U.S. doctors online nowAsk doctors free
Henderson, KY
A 73-year-old female asked:

I have a large bunion and extreme hammertoe next to it. should i have bunionectomy or have hammertoe amputated?

7 doctor answers17 doctors weighed in
Dr. Jeffrey Kass
Podiatry 29 years experience
The choice is yours: Does the bunion hurt? Or is it only the hammer toe that is bothering you? If only the hammer toe is bothering you...Either treatment would be acceptable. The toe amp is definatively a quicker recovery.
Dr. Rudolf Zak
Podiatric Surgery 20 years experience
Bunion: If they r painful i would recommend surgery. But i would not recommend you electively amputate your toe.
Dr. Libby Putnam
Podiatry 13 years experience
Either. : This is up to you: amputating the toe will heal faster, usually with fewer complications. But it can also allow the bunion to get worse. Depending on your age, activity level, and how concerned you are with the appearance of your foot, having a bunionectomy with hammertoe correction may be too much. It's up to you and your surgeon!
Dr. Payam Rafat
Podiatry 23 years experience
Different options.: Although an amputation is an option, you have other choices. Amputating the second toe will more than likely cause the bunion deformity to increase. An experienced surgeon can correct the bunion and re-align the hammertoe for you.
Dr. Jeffrey Kass
Podiatry 29 years experience
It depends on your age and circumstance. I recently performed second toe amputates in two people. One was retiring and wanted a quick recovery. The advantage to the amputation is recovery is minimal. Stitches for 2 weeks, with virtually no pain. In a younger person I'd vote for the corrective surgery.
Mar 9, 2013
Dr. Payam Rafat
Dr. Payam Rafat commented
Podiatry 23 years experience
Provided original answer
I agree with Dr. Kass, for some and under certain cirumstances an amputation is an excellent option.
Mar 9, 2013
Dr. Thomman Kuruvilla
Podiatry 23 years experience
NO: An amputation is not necessary. With proper x-rays, the foot surgeon can evaluate and plan an aggressive bunionectomy with possible a hammertoe arthrodesis with mpj correction with the presentation that seems to be yours.
Dr. Steven Sheskier
Orthopedic Foot and Ankle Surgery 40 years experience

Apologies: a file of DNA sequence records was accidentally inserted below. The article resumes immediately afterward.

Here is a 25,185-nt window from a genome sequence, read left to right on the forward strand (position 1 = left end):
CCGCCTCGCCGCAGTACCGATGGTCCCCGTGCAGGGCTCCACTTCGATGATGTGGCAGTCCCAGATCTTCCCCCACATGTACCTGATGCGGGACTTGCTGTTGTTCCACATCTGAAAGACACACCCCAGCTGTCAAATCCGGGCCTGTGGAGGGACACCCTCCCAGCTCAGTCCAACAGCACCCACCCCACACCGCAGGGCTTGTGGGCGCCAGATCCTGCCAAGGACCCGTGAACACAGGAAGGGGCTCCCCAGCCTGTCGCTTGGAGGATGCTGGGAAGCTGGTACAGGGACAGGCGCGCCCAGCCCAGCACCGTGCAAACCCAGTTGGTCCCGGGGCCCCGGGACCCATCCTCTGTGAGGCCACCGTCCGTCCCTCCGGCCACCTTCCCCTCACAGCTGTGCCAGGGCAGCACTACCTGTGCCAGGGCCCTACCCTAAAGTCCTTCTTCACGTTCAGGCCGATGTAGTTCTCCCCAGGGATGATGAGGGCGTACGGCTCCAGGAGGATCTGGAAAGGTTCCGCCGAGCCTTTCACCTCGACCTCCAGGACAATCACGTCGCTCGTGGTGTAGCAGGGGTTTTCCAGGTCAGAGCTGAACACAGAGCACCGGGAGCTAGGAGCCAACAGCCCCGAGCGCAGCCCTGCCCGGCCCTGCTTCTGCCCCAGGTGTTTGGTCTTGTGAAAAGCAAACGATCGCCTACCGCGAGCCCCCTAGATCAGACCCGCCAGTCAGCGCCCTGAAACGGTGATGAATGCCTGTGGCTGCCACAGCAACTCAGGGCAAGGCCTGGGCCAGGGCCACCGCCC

Amputation of a severe hammertoe associated with a bunion is reasonable especially if the bunion is severe but asymptomatic and the patient is eldery with medical or physical impairment and wants a quick surgery with little rehabiltation necessaryso they can fit into a shoe
Mar 30, 2013
Dr. Adam Ringler
Podiatry 19 years experience
Hammertoe Amputation: There are many variables in the bunion and a lot of that depends on the xrays. It would be very uncommon to have the toe amputation as a treatment because there are many other ways to treat this surgically. However, if you have poor circulation or other risk factors surgery may not be an option. See a foot and ankle specialist for an exam and get multiple opinions.
Dr. Dale Vancil
Podiatry 38 years experience
Correct if Painful: Since a bunion is a bony misalignment, it's not surprising that you have a "hammertoe next to it." these issues can be surgically addressed at the same time. Amputation is not the first treatment choice for you. As long as your circulation is good, have them both straightened. See your local board certified podiatrist.

Related questions

A 30-year-old member asked:
How long are the fixation screws supposed to be in after having bunion removal surgery?
4 doctor answers8 doctors weighed in
A 40-year-old member asked:
How long i can't wear heels after bunion removal?
3 doctor answers10 doctors weighed in
A 40-year-old member asked:
Is scirex good for bunion removal?
2 doctor answers2 doctors weighed in
A 31-year-old member asked:
Help please? What is a good physical activity to do after bunion removal?
2 doctor answers2 doctors weighed in
Last updated May 18, 2017

Disclaimer:

Content on HealthTap (including answers) should not be used for medical advice, diagnosis, or treatment, and interactions on HealthTap do not create a doctor-patient relationship. Never disregard or delay professional medical advice in person because of anything on HealthTap. Call your doctor or 911 if you think you may have a medical emergency.